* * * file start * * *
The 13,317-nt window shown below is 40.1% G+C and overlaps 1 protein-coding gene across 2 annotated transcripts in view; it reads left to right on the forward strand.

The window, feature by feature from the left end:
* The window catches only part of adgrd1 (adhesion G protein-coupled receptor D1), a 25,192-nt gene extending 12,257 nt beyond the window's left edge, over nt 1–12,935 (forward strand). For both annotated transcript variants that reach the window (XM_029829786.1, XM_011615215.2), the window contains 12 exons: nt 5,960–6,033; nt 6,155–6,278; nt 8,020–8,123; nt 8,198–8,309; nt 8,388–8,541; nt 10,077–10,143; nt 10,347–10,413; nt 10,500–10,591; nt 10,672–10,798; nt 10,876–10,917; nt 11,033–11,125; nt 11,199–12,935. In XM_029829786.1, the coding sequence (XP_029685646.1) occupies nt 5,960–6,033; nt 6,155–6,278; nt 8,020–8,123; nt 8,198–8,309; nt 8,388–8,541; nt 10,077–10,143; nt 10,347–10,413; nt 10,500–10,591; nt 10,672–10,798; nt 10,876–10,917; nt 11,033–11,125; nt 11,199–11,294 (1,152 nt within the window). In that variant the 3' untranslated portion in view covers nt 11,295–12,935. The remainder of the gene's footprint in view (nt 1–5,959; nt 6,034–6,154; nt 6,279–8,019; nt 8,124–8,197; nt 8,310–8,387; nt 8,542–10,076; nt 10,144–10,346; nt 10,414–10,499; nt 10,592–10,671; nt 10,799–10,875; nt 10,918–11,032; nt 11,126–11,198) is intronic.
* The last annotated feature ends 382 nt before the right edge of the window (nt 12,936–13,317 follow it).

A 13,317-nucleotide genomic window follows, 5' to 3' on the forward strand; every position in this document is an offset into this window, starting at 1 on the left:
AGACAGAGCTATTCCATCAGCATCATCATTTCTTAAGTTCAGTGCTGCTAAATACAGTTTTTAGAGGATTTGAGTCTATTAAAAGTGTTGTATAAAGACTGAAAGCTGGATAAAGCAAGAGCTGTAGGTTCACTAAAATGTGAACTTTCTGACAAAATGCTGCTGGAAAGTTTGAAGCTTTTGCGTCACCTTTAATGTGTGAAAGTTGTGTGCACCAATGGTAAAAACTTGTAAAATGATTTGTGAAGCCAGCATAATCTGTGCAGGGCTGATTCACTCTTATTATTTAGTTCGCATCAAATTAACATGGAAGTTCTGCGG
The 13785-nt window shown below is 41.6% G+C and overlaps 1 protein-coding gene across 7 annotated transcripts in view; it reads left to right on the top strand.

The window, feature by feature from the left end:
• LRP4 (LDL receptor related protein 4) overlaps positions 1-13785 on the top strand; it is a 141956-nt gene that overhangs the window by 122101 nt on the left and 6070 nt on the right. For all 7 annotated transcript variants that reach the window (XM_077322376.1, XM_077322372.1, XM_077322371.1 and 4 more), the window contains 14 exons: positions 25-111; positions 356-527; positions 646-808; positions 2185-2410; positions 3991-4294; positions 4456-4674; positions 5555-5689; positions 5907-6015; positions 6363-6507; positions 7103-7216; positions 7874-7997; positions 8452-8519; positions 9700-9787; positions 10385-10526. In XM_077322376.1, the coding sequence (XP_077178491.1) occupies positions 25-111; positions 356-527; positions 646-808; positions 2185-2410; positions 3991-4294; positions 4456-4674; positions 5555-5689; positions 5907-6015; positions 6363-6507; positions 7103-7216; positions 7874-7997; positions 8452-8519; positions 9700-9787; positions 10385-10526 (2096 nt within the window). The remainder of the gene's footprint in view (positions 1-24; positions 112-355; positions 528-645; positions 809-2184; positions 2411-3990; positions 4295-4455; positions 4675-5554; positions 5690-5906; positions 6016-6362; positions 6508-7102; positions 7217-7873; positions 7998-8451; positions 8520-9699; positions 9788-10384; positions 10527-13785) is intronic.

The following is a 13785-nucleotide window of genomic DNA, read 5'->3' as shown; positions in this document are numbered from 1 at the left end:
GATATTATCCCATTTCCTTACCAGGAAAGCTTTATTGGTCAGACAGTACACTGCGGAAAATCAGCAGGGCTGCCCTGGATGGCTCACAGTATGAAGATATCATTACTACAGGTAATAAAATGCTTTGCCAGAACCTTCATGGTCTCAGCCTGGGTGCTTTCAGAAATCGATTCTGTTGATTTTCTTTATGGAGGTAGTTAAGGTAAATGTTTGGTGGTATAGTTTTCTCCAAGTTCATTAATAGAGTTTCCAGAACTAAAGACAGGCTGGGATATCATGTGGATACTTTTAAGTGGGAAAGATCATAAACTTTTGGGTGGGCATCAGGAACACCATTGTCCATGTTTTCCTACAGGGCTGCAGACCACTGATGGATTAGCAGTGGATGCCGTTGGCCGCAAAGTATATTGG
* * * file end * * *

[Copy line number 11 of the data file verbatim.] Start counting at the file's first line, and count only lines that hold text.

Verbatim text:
GATATTATCCCATTTCCTTACCAGGAAAGCTTTATTGGTCAGACAGTACACTGCGGAAAATCAGCAGGGCTGCCCTGGATGGCTCACAGTATGAAGATATCATTACTACAGGTAATAAAATGCTTTGCCAGAACCTTCATGGTCTCAGCCTGGGTGCTTTCAGAAATCGATTCTGTTGATTTTCTTTATGGAGGTAGTTAAGGTAAATGTTTGGTGGTATAGTTTTCTCCAAGTTCATTAATAGAGTTTCCAGAACTAAAGACAGGCTGGGATATCATGTGGATACTTTTAAGTGGGAAAGATCATAAACTTTTGGGTGGGCATCAGGAACACCATTGTCCATGTTTTCCTACAGGGCTGCAGACCACTGATGGATTAGCAGTGGATGCCGTTGGCCGCAAAGTATATTGG